AI As a Moral Right-Holder

In Markus Dubber, Frank Pasquale & Sunit Das (eds.), The Oxford Handbook of Ethics of AI. New York: Oxford University Press (2020)

John Basl
Northeastern University
Joseph Bowen
Stockholm University
This chapter evaluates whether AI systems are or will be rights-holders, explaining the conditions under which people should recognize AI systems as rights-holders. It develops a skeptical stance toward the idea that current forms of artificial intelligence are holders of moral rights, beginning with an articulation of one of the most prominent and most plausible theories of moral rights: the Interest Theory of rights. On the Interest Theory, AI systems will be rights-holders only if they have interests or a well-being. Current AI systems are not bearers of well-being, and so fail to meet the necessary condition for being rights-holders. This argument is robust against a range of different objections. However, the chapter also shows why difficulties in assessing whether future AI systems might have interests or be bearers of well-being—and so be rights-holders—raise difficult ethical challenges for certain developments in AI.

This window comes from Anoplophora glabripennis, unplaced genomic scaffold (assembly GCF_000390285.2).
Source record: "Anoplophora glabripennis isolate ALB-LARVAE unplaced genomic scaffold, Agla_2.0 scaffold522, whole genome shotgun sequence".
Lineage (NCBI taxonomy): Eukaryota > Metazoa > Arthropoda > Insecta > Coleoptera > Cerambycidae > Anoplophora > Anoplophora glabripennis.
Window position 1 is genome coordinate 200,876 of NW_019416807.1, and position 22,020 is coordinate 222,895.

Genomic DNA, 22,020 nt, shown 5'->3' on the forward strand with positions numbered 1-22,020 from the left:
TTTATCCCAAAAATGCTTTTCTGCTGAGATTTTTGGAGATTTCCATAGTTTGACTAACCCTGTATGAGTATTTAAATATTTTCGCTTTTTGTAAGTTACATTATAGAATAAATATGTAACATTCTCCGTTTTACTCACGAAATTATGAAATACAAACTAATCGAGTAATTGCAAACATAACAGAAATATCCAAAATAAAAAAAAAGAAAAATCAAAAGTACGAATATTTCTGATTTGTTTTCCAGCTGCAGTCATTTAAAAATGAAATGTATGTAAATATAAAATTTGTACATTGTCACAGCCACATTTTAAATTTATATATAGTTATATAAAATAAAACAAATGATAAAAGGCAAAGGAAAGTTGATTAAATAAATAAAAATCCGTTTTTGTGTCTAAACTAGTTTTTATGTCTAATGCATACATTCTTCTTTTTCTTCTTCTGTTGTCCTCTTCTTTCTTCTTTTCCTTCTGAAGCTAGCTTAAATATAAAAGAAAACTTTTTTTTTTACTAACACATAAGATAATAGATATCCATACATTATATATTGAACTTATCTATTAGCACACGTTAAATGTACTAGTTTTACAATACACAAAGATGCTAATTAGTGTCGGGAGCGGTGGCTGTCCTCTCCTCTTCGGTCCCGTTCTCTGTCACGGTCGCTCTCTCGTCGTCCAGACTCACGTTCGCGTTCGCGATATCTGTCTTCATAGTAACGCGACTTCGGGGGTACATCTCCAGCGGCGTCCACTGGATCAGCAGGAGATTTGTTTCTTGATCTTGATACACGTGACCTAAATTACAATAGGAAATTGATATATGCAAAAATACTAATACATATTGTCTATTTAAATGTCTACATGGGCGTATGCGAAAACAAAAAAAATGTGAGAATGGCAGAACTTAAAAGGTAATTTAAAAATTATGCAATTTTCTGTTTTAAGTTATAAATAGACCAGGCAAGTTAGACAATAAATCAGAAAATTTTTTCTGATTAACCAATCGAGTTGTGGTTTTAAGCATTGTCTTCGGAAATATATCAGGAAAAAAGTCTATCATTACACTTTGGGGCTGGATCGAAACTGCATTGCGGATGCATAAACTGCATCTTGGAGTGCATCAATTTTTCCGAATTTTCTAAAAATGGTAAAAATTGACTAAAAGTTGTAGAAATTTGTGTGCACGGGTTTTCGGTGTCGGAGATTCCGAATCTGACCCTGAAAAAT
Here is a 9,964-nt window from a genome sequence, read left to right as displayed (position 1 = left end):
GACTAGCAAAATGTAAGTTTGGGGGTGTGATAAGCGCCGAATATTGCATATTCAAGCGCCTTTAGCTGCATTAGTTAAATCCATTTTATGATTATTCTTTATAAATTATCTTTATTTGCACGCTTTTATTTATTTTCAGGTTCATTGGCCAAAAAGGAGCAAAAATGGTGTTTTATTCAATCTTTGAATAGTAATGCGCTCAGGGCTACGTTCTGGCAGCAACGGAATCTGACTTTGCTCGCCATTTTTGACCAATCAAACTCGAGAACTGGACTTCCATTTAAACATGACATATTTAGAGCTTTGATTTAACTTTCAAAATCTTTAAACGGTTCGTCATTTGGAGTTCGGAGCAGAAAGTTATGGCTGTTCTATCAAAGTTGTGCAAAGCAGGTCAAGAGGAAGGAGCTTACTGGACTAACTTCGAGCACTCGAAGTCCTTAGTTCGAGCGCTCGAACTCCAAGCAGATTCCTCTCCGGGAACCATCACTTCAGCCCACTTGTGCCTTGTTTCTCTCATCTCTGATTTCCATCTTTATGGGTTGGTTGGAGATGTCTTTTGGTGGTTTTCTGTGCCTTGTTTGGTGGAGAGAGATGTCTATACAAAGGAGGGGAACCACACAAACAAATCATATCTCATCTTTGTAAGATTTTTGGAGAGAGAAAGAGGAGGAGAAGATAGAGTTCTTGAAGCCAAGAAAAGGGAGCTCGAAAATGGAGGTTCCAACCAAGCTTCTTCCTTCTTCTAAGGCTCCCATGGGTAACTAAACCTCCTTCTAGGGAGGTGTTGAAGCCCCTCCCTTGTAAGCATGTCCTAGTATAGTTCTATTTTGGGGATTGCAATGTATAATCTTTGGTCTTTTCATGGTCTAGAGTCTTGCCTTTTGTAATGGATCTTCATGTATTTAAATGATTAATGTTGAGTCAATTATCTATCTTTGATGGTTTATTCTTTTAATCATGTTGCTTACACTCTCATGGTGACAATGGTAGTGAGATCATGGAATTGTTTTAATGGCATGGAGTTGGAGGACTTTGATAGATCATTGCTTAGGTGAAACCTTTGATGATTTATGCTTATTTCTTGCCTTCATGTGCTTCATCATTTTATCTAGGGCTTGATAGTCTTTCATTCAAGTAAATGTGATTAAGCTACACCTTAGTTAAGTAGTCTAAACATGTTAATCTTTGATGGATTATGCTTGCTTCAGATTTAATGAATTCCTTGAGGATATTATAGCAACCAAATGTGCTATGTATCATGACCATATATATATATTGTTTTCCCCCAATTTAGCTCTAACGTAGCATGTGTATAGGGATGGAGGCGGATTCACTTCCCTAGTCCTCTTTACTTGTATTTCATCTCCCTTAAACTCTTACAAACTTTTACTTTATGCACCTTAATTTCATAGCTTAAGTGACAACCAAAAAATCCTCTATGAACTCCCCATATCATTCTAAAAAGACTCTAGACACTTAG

Keywords Rights  AI  Interest Theory  Will Theory
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